To demonstrate its success in time for VE Day on Monday, the Russian military worked to complete its takeover of Mariupol, which has been under relentless assault since the war began. The sprawling seaside steelworks where around 2,000 Ukrainian fighters were fighting their last stand is the only part of the city not under Russian control.

All the remaining women, children and older civilians who had taken refuge with the fighters in the Azovstal factory were evacuated on Saturday. Ukrainian troops rejected deadlines given by the Russians who said the defenders could leave with their lives if they laid down their arms.

Captain Sviatoslav Palamar, deputy commander of the Azov Regiment, a Ukrainian National Guard battalion that holds the steel plant, told an online news conference on Sunday that the site had been targeted overnight by three outings. fighter planes, artillery and tanks.

“We are under constant shelling,” he said, adding that Russian infantry had tried to storm the factory – a claim denied by Russian officials in recent days – and plant landmines. .

Palamar said there was a “multitude of casualties” at the plant.

Lt. Illya Samoilenko, another member of the Azov regiment, said there were “a few hundred” wounded soldiers at the factory, but he refused at the same press conference to reveal how many able-bodied fighters also remained. in the factory.

He described the situation as dire because they had no lifesaving equipment in their tunnels. He also said fighters had to dig people up by hand when some bunkers collapsed under Russian shelling.

“The truth is that we are unique because no one expected us to last this long,” Samoilenko said. “Surrender for us is unacceptable because we cannot grant such a gift to the enemy.”

Western allies move to show support ahead of VE Day

After rescuers evacuated the last civilians, Ukrainian President Volodymyr Zelenskyy said in his nightly video address that work would continue on Sunday to secure humanitarian corridors allowing residents of Mariupol and surrounding towns to leave.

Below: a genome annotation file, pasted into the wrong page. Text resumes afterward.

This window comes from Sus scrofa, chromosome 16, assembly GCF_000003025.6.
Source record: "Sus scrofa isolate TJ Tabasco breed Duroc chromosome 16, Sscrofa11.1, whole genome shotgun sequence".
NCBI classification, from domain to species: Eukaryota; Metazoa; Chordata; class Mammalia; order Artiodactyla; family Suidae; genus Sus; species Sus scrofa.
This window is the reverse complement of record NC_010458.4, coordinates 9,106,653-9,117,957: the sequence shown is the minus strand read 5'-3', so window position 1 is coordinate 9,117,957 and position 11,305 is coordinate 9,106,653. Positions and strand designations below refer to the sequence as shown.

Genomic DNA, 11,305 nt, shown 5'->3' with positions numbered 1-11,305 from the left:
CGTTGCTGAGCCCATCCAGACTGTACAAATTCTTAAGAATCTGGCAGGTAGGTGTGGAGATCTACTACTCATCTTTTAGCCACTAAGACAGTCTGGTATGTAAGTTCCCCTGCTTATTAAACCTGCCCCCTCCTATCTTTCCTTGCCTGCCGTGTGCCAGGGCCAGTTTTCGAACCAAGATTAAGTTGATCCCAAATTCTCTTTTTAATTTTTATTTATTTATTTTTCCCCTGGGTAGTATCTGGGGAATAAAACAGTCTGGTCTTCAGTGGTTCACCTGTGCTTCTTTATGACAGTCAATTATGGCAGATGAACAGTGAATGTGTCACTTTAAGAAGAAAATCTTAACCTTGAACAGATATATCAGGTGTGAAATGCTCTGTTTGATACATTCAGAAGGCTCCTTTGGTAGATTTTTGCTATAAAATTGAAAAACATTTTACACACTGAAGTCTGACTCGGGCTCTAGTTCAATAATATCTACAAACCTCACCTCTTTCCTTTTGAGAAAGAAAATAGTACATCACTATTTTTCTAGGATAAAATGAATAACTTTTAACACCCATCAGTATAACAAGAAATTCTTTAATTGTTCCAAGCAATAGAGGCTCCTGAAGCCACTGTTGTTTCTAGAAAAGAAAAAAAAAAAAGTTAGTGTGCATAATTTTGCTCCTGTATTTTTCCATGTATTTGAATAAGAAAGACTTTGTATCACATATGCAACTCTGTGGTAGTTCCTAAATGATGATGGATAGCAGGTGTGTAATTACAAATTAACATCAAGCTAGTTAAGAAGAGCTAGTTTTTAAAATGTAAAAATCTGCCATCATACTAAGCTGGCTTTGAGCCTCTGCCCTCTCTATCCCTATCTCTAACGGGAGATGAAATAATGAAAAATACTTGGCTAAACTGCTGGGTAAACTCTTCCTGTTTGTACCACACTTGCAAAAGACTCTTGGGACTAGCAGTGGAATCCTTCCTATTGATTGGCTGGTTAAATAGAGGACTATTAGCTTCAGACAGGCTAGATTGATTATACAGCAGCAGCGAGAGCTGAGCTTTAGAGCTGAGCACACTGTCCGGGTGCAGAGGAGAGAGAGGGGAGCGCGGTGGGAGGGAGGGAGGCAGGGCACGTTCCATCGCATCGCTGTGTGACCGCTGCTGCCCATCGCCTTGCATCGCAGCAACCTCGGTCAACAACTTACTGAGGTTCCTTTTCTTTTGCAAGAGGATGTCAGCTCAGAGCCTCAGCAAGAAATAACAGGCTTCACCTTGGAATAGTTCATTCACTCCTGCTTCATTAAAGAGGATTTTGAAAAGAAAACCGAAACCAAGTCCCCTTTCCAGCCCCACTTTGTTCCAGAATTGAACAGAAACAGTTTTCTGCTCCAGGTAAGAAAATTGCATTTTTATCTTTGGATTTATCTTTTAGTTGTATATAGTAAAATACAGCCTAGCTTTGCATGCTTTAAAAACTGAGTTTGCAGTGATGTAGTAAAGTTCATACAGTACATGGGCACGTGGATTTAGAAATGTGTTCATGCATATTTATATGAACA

The Ukrainian government contacted international organizations to try to secure safe passage for the fighters remaining in the factory’s underground tunnels and bunkers.

The Ukrainian leader was due to hold online talks with British Prime Minister Boris Johnson, US President Joe Biden and leaders of other Group of Seven countries on Sunday. The meeting is partly meant to show unity among Western allies Victory in Europe Day, which marks the surrender of Nazi Germany in 1945.

Canadian Prime Minister Justin Trudeau paid a surprise visit to Irpin, which had been damaged by Russia’s attempt to take kyiv at the start of the war, according to Ukrainian media outlet Suspilne and Irpin Mayor Olexander Markushyn.

Canadian officials did not immediately acknowledge Trudeau’s presence.

Trudeau is the latest Western leader to come to Ukraine to offer his support to the country.

US First Lady Jill Biden made an unannounced visit to western Ukraine. She held a surprise Mother’s Day meeting with Ukraine’s first lady Olena Zelenska at a village school as Russia continued its punitive war in the eastern regions.

Biden has traveled under the cloak of secrecy, becoming the latest high-profile American to enter Ukraine during his 10-week dispute with Russia.

Putin is expected to address Russian troops on Monday

Elsewhere on Ukraine’s coast, explosions rang out again on Sunday at the major Black Sea port of Odessa, which Russia hit on Saturday with six cruise missiles, while rocket fire damaged some 250 apartments, according to City Council.

Ukrainian leaders have warned the attacks will only get worse as Victory Day approaches, the May 9 public holiday when Russia celebrates the defeat of Nazi Germany in 1945 with military parades. Russian President Vladimir Putin is believed to want to proclaim some sort of triumph in Ukraine when he addresses troops in Red Square on Monday.

Zelenskyy released a video address on Sunday marking Allied Victory Day in Europe 77 years ago, drawing parallels between Russia’s invasion of Ukraine and the evils of Nazism.

The black-and-white video, posted on social media, showed Zelenskyy standing in front of a crumbling building in Borodyanka, one of Kyiv’s suburbs destroyed before Russian troops withdrew from the capital region a few years ago. weeks.

“Every year on May 8, together with the entire civilized world, we honor all those who defended the planet against Nazism during World War II,” Zelenskyy said, adding that previous generations of Ukrainians had understood the meaning of the words “never again”. “, a phrase often used as a vow never to allow a repeat of the horrors of the Holoucaust.